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V. Martín i Soler,  Philistaei a Jonatha dispersi : Academia Bizantina, Coro de Cámara Amaltea. Conductor: Ottavio Dantone. Teatro Martín i  Soler de Valencia. 4. 6.2008 (JMI)

Concert Version


Jonatha: Olga Peretyatko, soprano
Saúi: Maria Radner, contralto
Achinoam: Ruth Rosique, soprano
Abner: Marina De Liso, mezzosoprano
Eber: María Grazia Schiavo, soprano
Phanes: Marina Rodríguez-Cusí, mezzosoprano

Valencia’s Palau de les Arts houses different halls, aside from the main one where opera performances take place. For  the First Mediterranean Festival a small theatre of 400 seats has  opened and given the name of the most famous of Valencian composers, although even to many of his fellow citizens he remains a complete stranger.

I am referring to Vicente Martin i Soler, more of whose works are to be given by the Palau during forthcomin opera seasons. Nothing could be more opportune for the inauguration of the theatre than to open it with one of his works, an oratorio is receiving its premiere not only in the composer’s home town, but also in Spain.

Martin i Soler was a very important composer during the second half of the eighteenth century, although today he is  almost forgotten, like so many of Mozart’s contemporaries. The Oratorio Philistaei a Jonatha Dispersi was composed for one of four orphanages then existing in Venice, where music training was provided for the female inmates and  where concerts were given by the most promising among them. Vivaldi, Hasse and Galuppi, among others, wrote works for these orphanages and their works gained a large public following s.

This particular   oratorio was premiered in 1774 and is based on the Biblical story of King Saul. It is, of course, scored only for female voices both as soloists and as chorus.  The work deals with the conflict of King Saul, who has sworn to God that his soldiers will not eat anything after a battle with the Philistines, any transgression being punished with death. His son Jonatha, after defeating single-handedly a full detachment of Philistines and unaware of his father’s oath, takes the honey from a beehive ( too many sweets have been always  dangerous!)  and is only pardoned after the intervention of Elias.

This work cannot be considered as a true masterpiece, but it contains pages of great beauty, particularly the aria for Eber, very demanding in its coloratura, for  of Jonatha and Achinoam.  It is in fact, a very interesting piece, whose restoration seems to me to have been successful: it could work very well in a staged performance, since there is both a good plot and dramatic action.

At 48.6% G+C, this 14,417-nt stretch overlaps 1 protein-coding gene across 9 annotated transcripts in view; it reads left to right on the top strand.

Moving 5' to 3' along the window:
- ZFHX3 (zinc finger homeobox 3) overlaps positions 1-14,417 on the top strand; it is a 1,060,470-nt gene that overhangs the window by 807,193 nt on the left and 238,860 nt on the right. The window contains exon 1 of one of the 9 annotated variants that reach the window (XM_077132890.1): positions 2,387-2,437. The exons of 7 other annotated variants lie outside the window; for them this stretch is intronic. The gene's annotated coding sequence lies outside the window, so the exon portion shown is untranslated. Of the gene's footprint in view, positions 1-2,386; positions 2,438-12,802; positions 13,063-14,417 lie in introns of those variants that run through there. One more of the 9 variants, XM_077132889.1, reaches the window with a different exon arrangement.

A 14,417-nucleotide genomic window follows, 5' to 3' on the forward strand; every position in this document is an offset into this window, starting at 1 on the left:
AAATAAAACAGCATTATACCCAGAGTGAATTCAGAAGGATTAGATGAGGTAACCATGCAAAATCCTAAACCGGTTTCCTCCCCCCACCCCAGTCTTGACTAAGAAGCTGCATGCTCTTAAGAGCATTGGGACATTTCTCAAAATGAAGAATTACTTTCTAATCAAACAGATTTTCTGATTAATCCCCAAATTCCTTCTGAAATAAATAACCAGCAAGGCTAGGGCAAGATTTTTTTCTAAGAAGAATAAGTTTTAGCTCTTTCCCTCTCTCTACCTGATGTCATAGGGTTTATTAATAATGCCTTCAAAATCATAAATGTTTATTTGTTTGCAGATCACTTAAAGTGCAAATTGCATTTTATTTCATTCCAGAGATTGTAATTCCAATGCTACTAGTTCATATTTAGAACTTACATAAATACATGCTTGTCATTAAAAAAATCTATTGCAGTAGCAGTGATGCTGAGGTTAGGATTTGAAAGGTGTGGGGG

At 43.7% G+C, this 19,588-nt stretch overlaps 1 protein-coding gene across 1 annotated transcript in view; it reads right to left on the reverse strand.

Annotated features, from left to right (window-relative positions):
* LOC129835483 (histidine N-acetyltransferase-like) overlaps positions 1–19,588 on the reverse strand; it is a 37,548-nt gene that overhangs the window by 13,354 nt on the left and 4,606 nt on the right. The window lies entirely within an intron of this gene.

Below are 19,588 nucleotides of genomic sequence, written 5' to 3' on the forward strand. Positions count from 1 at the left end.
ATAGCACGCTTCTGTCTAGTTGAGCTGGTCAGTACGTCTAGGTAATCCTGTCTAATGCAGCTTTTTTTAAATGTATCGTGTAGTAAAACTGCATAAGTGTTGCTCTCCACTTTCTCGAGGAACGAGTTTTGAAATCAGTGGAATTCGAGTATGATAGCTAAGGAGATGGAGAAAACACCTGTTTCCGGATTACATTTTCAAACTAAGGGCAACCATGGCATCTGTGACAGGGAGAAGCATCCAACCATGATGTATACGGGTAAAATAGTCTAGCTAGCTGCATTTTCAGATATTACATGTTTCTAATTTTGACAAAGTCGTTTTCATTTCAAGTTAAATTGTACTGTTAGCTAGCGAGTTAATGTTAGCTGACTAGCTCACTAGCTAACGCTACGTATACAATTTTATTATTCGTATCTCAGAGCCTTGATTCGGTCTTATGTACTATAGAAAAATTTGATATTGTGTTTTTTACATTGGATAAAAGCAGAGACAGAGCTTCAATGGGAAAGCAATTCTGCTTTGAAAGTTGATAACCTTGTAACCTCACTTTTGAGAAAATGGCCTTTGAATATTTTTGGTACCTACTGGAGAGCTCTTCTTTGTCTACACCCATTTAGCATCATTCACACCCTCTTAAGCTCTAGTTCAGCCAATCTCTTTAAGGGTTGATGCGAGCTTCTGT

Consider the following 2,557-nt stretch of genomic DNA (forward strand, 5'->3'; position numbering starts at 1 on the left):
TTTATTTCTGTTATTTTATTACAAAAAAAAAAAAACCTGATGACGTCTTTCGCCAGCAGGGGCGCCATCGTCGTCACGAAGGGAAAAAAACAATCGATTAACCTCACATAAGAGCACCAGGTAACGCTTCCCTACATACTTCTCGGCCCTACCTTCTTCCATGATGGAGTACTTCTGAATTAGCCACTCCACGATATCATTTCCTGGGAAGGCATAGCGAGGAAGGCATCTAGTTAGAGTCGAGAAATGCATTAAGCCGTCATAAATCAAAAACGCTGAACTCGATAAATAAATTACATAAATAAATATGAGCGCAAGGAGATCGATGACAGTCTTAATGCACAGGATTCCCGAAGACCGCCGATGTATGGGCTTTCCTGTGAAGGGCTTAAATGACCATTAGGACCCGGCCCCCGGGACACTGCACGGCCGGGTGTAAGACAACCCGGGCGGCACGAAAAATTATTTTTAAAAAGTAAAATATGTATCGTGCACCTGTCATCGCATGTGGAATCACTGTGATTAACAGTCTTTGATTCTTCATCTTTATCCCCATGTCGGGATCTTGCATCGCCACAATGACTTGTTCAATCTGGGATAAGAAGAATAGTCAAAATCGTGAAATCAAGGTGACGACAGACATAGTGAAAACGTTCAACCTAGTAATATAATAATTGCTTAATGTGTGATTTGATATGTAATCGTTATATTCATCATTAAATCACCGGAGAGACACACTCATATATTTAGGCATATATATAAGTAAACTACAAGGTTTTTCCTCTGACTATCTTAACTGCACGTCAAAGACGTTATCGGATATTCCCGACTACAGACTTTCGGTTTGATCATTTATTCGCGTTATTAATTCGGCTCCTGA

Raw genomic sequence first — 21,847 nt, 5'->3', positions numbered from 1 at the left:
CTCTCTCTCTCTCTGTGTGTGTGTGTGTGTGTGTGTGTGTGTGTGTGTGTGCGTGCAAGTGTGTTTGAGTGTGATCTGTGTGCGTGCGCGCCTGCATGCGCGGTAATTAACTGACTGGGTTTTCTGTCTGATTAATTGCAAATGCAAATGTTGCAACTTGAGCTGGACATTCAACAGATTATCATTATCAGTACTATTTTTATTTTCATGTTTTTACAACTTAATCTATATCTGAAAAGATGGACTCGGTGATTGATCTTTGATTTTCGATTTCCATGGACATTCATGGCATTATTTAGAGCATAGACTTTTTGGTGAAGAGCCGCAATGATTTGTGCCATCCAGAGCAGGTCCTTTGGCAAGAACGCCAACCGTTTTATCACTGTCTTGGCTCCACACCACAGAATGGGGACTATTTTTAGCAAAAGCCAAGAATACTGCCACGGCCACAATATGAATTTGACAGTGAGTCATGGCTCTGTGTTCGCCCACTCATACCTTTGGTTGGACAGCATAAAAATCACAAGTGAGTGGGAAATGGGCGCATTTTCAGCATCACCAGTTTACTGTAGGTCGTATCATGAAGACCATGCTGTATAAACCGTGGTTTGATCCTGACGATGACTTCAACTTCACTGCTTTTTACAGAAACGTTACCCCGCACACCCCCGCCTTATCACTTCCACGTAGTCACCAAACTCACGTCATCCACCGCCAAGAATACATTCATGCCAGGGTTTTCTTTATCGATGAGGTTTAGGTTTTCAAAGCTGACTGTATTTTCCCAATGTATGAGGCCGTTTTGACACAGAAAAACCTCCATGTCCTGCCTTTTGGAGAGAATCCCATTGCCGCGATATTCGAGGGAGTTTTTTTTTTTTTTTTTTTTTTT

The performance of the music was the responsibility of Ottavio Dantone and the Accademia Bizantina, a small baroque orchestra of 20 musicians. Dantone’s reading of Martin i Soler’s work was the most convincing that I have ever heard, even bettering Christophe Rousset and his Talens Lyriques in works such as Il Tutore Burlato or La Capricciosa Corretta. The energy coming from Dantone was an example of how to conduct this music, which is more closely related to classicism than to the baroque. I do not know what would have happened in other hands, but this is a he work that could fall apart very easily. The Orchestra gave a wonderful performance and the 23 strong girls’ choir, made a very positive impression.

It cannot be  easy to assemble 6 women to sing this oratorio which is, as I said above, quite demanding in purely vocal terms. The cast offered by the Palau was very well balanced indeed and showed remarkable quality from four  of the six soloists, which is no mean achievement.

The young Russian soprano Olga Peretyatko was an outstanding interpreter of Jonatha, King Saul’s son . She has a beautiful light lyric soprano voice and sings very well, being particularly briliiant in her second- half aria which demands an ample tessitura. The tormented King Saul was sung by German contralto Maria Radner. Her voice is not particularly rich, although she is very musical, and her presently dubious diction should improve with time.

Andalusian Ruth Rosique gave a great deal of life to Achinoam, Jonatha's mother and Saul's wife, a role quite different from those that she usually sings on stage. Achinoam is a mother who suffers and the role  has an ample tessitura, and is very demanding in the mid-range. Her aria at the end of the opera, full of genuine emotion, was sung wonderfully. When not needing  to rise to the higher notes, Ms  Rosique proved that she is a most  interesting singer, who found herself  perfectly cast in this case.

The Italian soprano Maria Grazia Schiavo  was also a lively Eber, Jonatha’s friend, and confirmed the very good impression she left in Vivaldi’s Bajazet and lately as La Musica  in Monteverdi’s Orfeo. She has a  very bright coloratura and sings with exquisite taste. This  is a light soprano to follow up, provided she is not always cast to sing in the stratosphere.

Another Italian, the  mezzosoprano Marina De Liso replaced Silvia Tro Santafé as Abner, general of the Israel army : her performance was fully convincing and she wa s an excellent substitution.  It remains only to mention the other mezzo, Marina Rodriguez-Cusí, who was reliable interpreter as  Phanes. This  is the smallest role in the work, although she has an aria in the first part is taken from Martin i Soler’s Ifigenia in Aulide.

The small theatre had a  nearly to full house and the audience received all the artists warmly although there were no individual bows. Altogether, this work was an interesting rediscovery, eminently  suitable for the inauguration of the new hall.

Jose M. Irurzun

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